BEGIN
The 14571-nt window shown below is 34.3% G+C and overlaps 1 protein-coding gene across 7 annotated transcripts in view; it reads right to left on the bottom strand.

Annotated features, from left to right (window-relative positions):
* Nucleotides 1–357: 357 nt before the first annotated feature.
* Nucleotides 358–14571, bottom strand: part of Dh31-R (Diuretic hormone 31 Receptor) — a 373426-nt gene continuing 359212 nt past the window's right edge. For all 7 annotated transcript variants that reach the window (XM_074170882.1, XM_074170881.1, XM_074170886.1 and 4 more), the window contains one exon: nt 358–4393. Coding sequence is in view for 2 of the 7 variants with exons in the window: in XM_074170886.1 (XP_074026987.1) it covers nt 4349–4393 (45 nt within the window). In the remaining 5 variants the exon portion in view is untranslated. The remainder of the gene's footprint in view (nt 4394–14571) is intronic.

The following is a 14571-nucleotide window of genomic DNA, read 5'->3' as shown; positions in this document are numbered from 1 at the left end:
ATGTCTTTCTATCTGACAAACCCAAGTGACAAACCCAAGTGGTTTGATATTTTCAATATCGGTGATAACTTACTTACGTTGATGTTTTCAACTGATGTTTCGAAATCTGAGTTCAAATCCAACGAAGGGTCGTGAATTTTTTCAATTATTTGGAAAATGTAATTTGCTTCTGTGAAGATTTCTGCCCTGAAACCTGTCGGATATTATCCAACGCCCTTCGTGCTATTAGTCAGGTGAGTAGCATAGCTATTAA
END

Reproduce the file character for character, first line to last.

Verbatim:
The 14571-nt window shown below is 34.3% G+C and overlaps 1 protein-coding gene across 7 annotated transcripts in view; it reads right to left on the bottom strand.

Annotated features, from left to right (window-relative positions):
* Nucleotides 1–357: 357 nt before the first annotated feature.
* Nucleotides 358–14571, bottom strand: part of Dh31-R (Diuretic hormone 31 Receptor) — a 373426-nt gene continuing 359212 nt past the window's right edge. For all 7 annotated transcript variants that reach the window (XM_074170882.1, XM_074170881.1, XM_074170886.1 and 4 more), the window contains one exon: nt 358–4393. Coding sequence is in view for 2 of the 7 variants with exons in the window: in XM_074170886.1 (XP_074026987.1) it covers nt 4349–4393 (45 nt within the window). In the remaining 5 variants the exon portion in view is untranslated. The remainder of the gene's footprint in view (nt 4394–14571) is intronic.

The following is a 14571-nucleotide window of genomic DNA, read 5'->3' as shown; positions in this document are numbered from 1 at the left end:
ATGTCTTTCTATCTGACAAACCCAAGTGACAAACCCAAGTGGTTTGATATTTTCAATATCGGTGATAACTTACTTACGTTGATGTTTTCAACTGATGTTTCGAAATCTGAGTTCAAATCCAACGAAGGGTCGTGAATTTTTTCAATTATTTGGAAAATGTAATTTGCTTCTGTGAAGATTTCTGCCCTGAAACCTGTCGGATATTATCCAACGCCCTTCGTGCTATTAGTCAGGTGAGTAGCATAGCTATTAA